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  • Writer's pictureSarah Whiteford

Fun Facts about the SSCV Sleipnir

Updated: Jun 3, 2021

It’s Fun Fact Friday and today we’re going to take a look at some of the fun facts about the SSCV Sleipnir, the world’s largest crane vessel. Christened in May of 2019, it only recently took the title of world’s largest crane vessel from another of Heerema’s ships, the SSCV Thialf. The Sleipnir is outfitted with two Huisman Equipment B.V. cranes, rated for 10,000 tons each, with a total lift capacity of 20,000 tons. This massive lift capacity makes the vessel perfect for installation or decommissioning of offshore facilities, including installing or removing jackets, topsides, and other equipment. It can work in shallow water and ultra deepwater, installing all types of structures, moorings, and foundations deep under the ocean surface. The cranes were tested during sea trials with 11,000 tons each for 110% of capacity.

Heerema Thialf (left) and Sleipnir (right). Image Credit: Offshore Energy

Since it entered service in 2019, the vessel has been very busy. In July 2020, Sleipnir set a record-breaking jacket lift of Shell’s Brent Alpha jacket, weighing 10,100 metric tons. The jacket was removed from the UK North Sea and delivered to Norway for recycling in August. It also worked on the Peregrino Project to install the new Peregrino C platform built by Heerema, weighing in at 9,200 tons with a height of 135 meters and footprint of 65 by 65 meters. It set another world record working on the Leviathan Natural Gas project, the largest energy project in Israel. The record was set by lifting a 15,300 ton module, which had never been done by a crane vessel. Removals and installations of this size reduce the amount of offshore work needed, raising efficiency.

Sleipnir delivering the Brent Alpha jacket to AF Miljøbase in Vats, Norway. Image Credit: Offshore Energy

Sleipnir name and vessel specs

The Sleipnir was named after the Norse God Odin’s eight-legged horse and like that fabled steed, the vessel Sleipnir is constructed as a platform on eight columns, with a pontoon on each side. These columns are symmetrical fore and aft, making it more stable in rough seas than some other vessels that use bigger columns under the cranes for more support. The 23.75 m or 77.9 foot tall columns house ballast tanks and LNG storage, as well as a staircase that connects the pontoons below the surface with the deck above. The columns and pontoons are rounded and streamlined to reduce drag as well. The vessel is powered by 12 dual-fuel 8 cylinder engines at up to 8 MW of power each, operating on diesel or LNG for a total of 96 MW of power. Heerema plans to use LNG as the primary fuel, with 8,000 cubic meters of LNG storage capacity giving the Sleipnir the ability to stay on station for one month or cross the Atlantic. This setup also makes this vessel the first crane vessel with dual-fuel engines, allowing it to operate sustainably almost anywhere.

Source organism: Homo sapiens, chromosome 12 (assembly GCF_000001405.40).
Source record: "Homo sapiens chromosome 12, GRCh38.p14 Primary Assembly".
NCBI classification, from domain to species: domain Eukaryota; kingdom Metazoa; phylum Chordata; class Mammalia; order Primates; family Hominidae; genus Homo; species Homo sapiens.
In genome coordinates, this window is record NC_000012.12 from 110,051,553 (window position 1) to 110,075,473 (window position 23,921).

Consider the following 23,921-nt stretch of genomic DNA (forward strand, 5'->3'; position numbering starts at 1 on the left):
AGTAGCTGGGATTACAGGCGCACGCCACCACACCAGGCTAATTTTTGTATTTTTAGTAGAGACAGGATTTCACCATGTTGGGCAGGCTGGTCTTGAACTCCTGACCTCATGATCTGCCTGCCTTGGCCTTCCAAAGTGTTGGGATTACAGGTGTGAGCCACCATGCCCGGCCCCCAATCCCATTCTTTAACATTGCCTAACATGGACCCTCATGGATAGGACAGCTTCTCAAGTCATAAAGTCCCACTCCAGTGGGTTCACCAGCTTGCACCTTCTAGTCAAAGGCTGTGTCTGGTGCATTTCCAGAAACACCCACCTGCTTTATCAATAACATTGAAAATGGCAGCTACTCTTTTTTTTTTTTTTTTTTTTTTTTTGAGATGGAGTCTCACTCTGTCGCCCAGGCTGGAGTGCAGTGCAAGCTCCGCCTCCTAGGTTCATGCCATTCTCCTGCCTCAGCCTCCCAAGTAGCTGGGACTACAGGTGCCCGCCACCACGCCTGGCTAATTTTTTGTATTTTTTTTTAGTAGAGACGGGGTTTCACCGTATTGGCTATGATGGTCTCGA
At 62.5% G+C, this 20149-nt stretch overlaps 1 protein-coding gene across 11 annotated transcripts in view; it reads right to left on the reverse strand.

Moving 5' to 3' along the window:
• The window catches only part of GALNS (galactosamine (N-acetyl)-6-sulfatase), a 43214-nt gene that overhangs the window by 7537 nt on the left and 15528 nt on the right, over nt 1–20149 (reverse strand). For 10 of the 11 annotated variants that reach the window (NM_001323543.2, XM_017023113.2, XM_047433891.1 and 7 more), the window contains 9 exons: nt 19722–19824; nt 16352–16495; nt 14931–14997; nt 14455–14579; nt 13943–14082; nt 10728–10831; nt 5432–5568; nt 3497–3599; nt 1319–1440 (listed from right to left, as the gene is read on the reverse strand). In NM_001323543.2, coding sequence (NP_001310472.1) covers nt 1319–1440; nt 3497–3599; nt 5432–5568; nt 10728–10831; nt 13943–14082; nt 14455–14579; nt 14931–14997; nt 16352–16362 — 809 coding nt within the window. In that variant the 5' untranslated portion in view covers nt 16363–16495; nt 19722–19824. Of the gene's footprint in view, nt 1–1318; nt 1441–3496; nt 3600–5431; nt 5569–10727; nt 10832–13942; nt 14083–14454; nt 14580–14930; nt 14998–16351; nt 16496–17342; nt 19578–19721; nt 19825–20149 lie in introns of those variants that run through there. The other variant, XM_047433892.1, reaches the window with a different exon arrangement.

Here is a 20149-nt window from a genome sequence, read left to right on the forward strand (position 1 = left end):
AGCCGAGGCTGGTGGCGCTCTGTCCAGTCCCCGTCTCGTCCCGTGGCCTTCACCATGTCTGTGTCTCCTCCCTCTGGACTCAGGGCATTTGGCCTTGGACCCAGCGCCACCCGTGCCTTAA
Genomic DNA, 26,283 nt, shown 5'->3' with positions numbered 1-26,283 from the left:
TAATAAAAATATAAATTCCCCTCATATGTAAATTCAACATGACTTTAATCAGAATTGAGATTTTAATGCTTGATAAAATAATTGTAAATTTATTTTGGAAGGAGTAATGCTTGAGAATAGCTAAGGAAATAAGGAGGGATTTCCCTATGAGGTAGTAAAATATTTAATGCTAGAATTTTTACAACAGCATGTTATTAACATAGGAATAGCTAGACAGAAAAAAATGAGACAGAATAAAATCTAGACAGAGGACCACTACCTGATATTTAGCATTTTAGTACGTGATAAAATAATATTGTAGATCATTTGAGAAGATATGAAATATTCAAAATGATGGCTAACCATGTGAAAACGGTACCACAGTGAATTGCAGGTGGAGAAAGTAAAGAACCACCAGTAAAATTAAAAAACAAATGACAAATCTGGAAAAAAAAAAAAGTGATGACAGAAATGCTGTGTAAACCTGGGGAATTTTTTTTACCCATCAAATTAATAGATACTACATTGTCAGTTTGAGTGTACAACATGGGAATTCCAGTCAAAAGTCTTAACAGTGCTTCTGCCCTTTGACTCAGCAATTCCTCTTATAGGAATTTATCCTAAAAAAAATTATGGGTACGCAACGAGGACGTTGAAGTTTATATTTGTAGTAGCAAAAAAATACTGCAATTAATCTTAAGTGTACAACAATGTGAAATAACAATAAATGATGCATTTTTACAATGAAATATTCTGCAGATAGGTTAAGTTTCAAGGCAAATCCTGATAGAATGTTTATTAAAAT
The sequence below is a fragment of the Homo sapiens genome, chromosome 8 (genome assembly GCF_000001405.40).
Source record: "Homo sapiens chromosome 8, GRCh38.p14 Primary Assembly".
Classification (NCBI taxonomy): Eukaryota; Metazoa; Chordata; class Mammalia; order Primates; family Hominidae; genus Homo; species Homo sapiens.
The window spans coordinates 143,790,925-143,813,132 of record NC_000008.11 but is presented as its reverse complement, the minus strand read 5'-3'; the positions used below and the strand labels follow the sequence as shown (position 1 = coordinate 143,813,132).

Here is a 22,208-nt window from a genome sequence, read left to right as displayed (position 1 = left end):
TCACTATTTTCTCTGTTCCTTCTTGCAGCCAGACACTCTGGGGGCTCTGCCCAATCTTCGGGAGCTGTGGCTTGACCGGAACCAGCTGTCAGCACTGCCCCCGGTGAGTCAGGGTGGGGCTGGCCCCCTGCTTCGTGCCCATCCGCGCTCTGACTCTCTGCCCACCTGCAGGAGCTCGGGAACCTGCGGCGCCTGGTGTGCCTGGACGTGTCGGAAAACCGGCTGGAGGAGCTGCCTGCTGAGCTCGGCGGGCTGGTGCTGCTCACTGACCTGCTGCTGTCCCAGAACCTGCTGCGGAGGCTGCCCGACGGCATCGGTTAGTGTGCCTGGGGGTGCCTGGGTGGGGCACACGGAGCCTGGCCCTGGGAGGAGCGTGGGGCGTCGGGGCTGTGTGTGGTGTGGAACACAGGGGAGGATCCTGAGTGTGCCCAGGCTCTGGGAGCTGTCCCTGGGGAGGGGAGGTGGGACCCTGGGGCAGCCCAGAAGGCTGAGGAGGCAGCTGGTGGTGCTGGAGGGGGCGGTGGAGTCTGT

Heerema Sleipnir on the water. Image Credit: Heerema.

The vessel itself has a deck of 220 by 102 meters and room for 400 people on deployments. Of course the focus of the vessel is the dual crane setup. These huge 144 meter long cranes provided by Huisman ride on the world’s largest bearings with a diameter of 30 meters, or almost 100 feet! These eclipse the largest bearings Huisman had built prior, a tiny by comparison 12 meters in diameter. The cranes on the Sleipnir are unique because they ride directly on the bearings, rather than bogies or wheels. According to The Straits Times, “The crane house is secured to the foundation using 1,100 bolts 82 mm (3.2 in) in diameter, held in place by nuts weighing more than 40 kg (88 lb).” All of this hardware holds each crane weighing 1,170 tons plus a boom weight of 1,465 tons, that’s a strong set of bearings. Each crane’s auxiliary hoist can lift 2,500 tons. The fully extended cranes reach 220 meters, taller than the Marina Bay Sands hotel in Singapore!

How does the Sleipnir stay in place?

The Sleipnir is powered by eight Wärtsilä azimuth thrusters, with four forward and four stern, each with 5.5 MW of output. The forward WST-65RU thrusters can be retracted while the WST-65U rears are not. Any of the thrusters can be repaired or replaced underwater, without a dry dock. The front thrusters can be retracted in 10 minutes for efficiency or to avoid damage in shallow waters. The ship cruises at 10 knots, with a top speed of 12 knots. But what does this have to do with staying in one spot? With a construction vessel of this size, a DP3 dynamic positioning system is required, and these thrusters kept the vessel in an area of 30 by 30 cm, or 12 by 12 inches. Using the DP system alone, the vessel stayed within one square foot during simulated operations. In addition, a 12 point mooring system is present with 12 ton anchors and 1,750 meters of wire rope to hold position during lifts.

Check out the video below of the SSCV Sleipnir, it’s a unique vessel that overcame some big engineering challenges to make record-breaking offshore lifts.

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